Goldman CEO Blankfein's Fate in Hands of DOJ
By Charlie Gasparino - Fox Business
Wall Street executives and senior people inside Goldman Sachs (GS: 136.21, -0.13, -0.10%) say Lloyd Blankfein may want to hang on as CEO of the big Wall Street firm, but the final decision will not be his to make. Rather, his fate rests in the hands of the U.S. Justice Department, which is probing statements he made before a Senate committee investigating Goldman’s role in the 2008 financial crisis, FOX has learned.
If a probe by the DOJ into Goldman’s conduct ahead of the financial crisis is expedited and the focus turns to Blankfein’s actions, the thinking goes, Goldman’s board of directors will likely offer Blankfein up as a sacrifice in exchange for leniency.
In recent months, Blankfein has given mixed signals as to whether he will stay with the firm as scrutiny on Goldman from regulators has heated up. As FOX Business first reported, Blankfein has told friends on Wall Street that he hates his job and wouldn’t mind leaving. But at a recent shareholders meeting he indicated he has no intention of stepping down, at least in the immediate future.
But people inside Goldman with knowledge of the bank’s strategy believe the manner in which Blankfein ultimately leaves the firm may not be up to the CEO, but instead involves just how far the Justice Department goes in pursuing a case against Goldman.
In a hearing recalled largely for Levin’s repeated use of a four-letter word, Blankfein denied that Goldman had made huge bets shorting the mortgage market, which allowed the firm to fare better than its competitors during the housing crisis.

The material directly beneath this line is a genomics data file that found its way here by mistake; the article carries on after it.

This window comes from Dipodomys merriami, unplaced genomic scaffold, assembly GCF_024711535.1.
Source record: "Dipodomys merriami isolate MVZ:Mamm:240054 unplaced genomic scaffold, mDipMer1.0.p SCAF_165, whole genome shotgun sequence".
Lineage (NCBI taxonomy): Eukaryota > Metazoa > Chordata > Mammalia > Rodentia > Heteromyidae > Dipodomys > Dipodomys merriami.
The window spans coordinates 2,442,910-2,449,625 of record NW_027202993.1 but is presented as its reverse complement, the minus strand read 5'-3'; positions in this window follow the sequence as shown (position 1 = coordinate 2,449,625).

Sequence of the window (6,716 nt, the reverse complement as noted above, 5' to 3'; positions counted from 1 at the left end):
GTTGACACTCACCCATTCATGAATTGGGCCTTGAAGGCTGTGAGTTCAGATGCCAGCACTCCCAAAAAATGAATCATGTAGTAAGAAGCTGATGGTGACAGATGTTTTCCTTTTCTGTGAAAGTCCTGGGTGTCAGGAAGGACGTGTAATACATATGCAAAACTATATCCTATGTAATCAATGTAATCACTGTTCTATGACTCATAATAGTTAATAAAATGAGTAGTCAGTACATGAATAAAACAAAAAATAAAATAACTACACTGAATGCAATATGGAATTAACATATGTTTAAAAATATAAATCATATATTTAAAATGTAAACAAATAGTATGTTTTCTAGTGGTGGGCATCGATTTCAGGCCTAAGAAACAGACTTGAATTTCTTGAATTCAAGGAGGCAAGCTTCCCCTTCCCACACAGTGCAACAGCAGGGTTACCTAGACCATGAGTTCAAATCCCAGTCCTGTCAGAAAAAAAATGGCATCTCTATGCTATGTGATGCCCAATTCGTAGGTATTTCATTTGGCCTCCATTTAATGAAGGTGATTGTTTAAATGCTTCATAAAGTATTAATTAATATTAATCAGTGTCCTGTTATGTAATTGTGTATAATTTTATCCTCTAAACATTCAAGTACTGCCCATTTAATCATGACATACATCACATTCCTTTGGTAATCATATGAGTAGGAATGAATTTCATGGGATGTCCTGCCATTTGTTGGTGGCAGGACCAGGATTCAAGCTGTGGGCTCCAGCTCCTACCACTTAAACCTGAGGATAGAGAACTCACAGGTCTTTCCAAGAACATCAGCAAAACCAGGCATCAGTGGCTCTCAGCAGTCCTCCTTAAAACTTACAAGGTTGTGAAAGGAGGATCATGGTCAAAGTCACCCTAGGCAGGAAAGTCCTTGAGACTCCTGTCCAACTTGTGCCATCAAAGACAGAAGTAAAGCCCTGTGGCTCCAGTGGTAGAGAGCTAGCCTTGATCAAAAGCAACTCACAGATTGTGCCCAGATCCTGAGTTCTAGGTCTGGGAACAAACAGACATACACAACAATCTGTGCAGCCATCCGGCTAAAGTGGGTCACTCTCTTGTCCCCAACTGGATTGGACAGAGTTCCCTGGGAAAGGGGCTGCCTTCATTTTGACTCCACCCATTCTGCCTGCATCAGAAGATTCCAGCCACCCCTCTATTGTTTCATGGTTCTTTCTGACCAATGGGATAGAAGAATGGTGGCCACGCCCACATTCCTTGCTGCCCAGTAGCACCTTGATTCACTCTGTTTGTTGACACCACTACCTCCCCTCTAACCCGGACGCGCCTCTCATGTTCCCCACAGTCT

Blankfein insisted Goldman had simply hedged against a downturn.
Levin's committee has discovered e-mails which describe the position as "the big short."
In any case, the betting on Wall Street is that the DOJ will not bring charges against Blankfein.
GoldmanSachs666 Message Board
According to the Collins English Dictionary 10th Edition fraud can be defined as: "deceit, trickery, sharp practice, or breach of confidence, perpetrated for profit or to gain some unfair or dishonest advantage". In the broadest sense, a fraud is an intentional deception made for personal gain or to damage another individual; the related adjective is fraudulent. The specific legal definition varies by legal jurisdiction. Fraud is a crime, and also a civil law violation. Defrauding people or entities of money or valuables is a common purpose of fraud, but there have also been fraudulent "discoveries", e.g. in science, to gain prestige rather than immediate monetary gain
*As defined in Wikipedia
Wednesday, May 25, 2011
We hope that Goldman Sachs's fate within the Justice System does, indeed, impact negatively on Lloyd Blankfein. However, when you consider how Mozilo, of Countrywide fame, merely paid a fine without having to admit any wrongdoing and walked away a millionaire with his fraudulently earned money, then how could Blankfein fare any worse? We surely need an Act of God in order to obtain a different outcome for Goldman Sachs. Maybe Justice Itself is sick.